What's New

Zack Hutchins
Director of Communications

October 29, 1999

Environment Committee to analyze costs, benefits of new emission regs

The Business Council is evaluating the potential costs and environmental benefits of pending new regulations affecting emissions from power generating plants, according to Ken Pokalsky, director of environmental and regulatory programs for The Council.

On October 14, Governor Pataki directed the Department of Environmental Conservation to adopt new regulations requiring utilities and other electricity generators to cut sulfur dioxide emissions. The new standards are 50 percent lower than standards required by the federal Clean Air Act.

The Governor also ordered a year-round 40 percent cut, by 2003, in emissions of oxides of nitrogen. That directive extends New York's previous commitment to achieve such a reduction during summers.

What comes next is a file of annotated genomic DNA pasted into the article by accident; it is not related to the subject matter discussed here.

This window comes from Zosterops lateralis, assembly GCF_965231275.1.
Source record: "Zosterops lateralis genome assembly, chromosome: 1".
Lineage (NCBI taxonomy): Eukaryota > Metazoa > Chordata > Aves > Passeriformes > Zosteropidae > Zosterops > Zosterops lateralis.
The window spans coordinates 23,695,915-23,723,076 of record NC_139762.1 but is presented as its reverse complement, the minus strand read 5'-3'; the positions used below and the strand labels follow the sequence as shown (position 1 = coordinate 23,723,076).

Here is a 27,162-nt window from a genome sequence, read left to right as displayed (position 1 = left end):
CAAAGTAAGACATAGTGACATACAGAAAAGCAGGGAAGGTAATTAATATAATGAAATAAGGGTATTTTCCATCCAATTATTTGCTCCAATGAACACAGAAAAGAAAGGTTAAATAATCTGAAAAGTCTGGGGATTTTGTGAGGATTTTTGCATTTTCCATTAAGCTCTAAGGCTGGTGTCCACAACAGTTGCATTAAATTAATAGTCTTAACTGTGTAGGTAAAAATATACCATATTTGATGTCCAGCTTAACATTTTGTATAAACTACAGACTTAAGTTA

The Council's Environment Committee will assess the cost of complying with the new regulations, the likely effect on the supply and costs of electric energy for New York State businesses, and the likelihood that the new regulation will produce environmental benefits that are measurable and meaningful, Pokalsky said.

Generators in New York have predicted that the new requirements will drive up New York's energy costs. Those costs remain far above the national average-70 percent by some estimates.

"Energy costs are a major impediment to economic development in New York and, in particular, a factor in upstate's poor economic showing," said Daniel B. Walsh, president of The Business Council.

The Governor said his administration will continue to urge the U.S. Environmental Protection Agency to require emission reductions from utilities in the Midwest and Southeast.